It’s been confirmed that a new bio-musical about the rise to fame of the Bee Gees is in the works, and could be eyeing a place in the West End.
Universal Theatrical Group is the team behind...
A study has found that during theatre performances, theatregoers’ heart beats synchronise and beat at the same time, which has been shown to lead to people bonding more.
The research, which was conducted by neuroscientists from University College London in association with Encore Tickets, looked at the heart rates and skin responses of participants as they watched a performance of Dreamgirls at the Savoy Theatre.
They found that as well as responding emotionally to the performance as individuals, the audience’s heart beats responded to the show in unison, speeding up and slowing down at the same rate as each other.
It went on to find that couples and friends continue to have synchronised heart beats during the interval of the show.
Past studies have shown that in environments that cause bodies to synchronise in this way, people are more likely to bond and like each other.
Dr Joseph Devlin, head of experimental psychology at University College London, said: “Usually, a group of individuals will each have their own heart rates and rhythms, with little relationship to each other. But during experiences with heightened levels of emotion, people’s heart beats can become synchronised, which in itself is astounding.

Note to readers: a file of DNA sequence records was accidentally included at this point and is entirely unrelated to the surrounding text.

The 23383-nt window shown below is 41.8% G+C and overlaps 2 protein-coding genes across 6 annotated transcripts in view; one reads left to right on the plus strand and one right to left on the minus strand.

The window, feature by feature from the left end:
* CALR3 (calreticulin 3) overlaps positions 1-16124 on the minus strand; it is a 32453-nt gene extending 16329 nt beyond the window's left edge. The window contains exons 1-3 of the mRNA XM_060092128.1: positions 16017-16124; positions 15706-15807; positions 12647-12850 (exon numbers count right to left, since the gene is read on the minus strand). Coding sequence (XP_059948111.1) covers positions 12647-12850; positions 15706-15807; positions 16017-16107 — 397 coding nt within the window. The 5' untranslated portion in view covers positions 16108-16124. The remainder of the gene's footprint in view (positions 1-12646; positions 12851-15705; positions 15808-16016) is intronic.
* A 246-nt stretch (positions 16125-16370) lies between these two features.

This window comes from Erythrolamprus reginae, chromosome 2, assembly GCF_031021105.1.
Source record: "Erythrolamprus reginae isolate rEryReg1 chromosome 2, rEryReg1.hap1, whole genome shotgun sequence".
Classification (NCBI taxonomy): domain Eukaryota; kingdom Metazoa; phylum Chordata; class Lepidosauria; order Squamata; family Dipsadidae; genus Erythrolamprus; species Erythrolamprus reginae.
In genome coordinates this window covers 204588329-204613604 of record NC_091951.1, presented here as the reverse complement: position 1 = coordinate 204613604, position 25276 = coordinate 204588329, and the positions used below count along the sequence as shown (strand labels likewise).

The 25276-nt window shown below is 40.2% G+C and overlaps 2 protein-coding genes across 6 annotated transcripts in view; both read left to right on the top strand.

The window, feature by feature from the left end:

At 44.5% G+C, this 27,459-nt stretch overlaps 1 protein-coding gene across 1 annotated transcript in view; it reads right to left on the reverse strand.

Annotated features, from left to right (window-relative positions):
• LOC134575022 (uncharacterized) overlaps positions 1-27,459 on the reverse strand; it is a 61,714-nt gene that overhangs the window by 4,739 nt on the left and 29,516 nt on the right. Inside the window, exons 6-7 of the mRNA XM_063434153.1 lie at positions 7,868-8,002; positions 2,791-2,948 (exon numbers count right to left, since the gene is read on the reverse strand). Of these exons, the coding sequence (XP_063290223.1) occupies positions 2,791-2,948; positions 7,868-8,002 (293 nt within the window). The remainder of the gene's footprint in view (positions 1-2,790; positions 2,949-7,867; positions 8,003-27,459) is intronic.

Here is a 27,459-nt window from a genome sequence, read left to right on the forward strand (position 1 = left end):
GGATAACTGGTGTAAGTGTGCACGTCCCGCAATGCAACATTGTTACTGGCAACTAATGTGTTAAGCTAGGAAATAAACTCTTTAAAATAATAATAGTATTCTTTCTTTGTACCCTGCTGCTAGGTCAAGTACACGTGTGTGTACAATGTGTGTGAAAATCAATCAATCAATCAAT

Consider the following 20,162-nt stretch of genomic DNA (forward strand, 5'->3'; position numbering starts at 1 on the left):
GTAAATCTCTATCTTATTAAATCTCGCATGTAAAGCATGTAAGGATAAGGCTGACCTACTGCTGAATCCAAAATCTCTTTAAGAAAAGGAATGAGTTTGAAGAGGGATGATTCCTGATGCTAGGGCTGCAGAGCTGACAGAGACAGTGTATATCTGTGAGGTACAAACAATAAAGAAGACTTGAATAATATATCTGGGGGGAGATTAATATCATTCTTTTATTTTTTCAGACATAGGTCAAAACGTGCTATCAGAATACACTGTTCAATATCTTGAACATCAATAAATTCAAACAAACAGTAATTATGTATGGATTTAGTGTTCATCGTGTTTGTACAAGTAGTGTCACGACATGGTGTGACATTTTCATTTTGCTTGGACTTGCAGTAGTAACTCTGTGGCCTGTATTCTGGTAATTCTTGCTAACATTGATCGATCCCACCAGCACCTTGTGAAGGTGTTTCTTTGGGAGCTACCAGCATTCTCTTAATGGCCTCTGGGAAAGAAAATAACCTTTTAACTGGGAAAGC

“Experiencing the live theatre performance was extraordinary enough to overcome group differences and produce a common physiological experience in the audience members.”
Research has shown that couples and highly effective teammates synchronise their heart beats in time with each other, which has been linked to team performance, trust, empathy and liking each other. It’s suggested that this unified response to live theatre can help break social differences and bring people together.
In September, it was revealed that sitting through a West End production could have the same impact on the body as undergoing thirty minutes of cardiovascular exercise.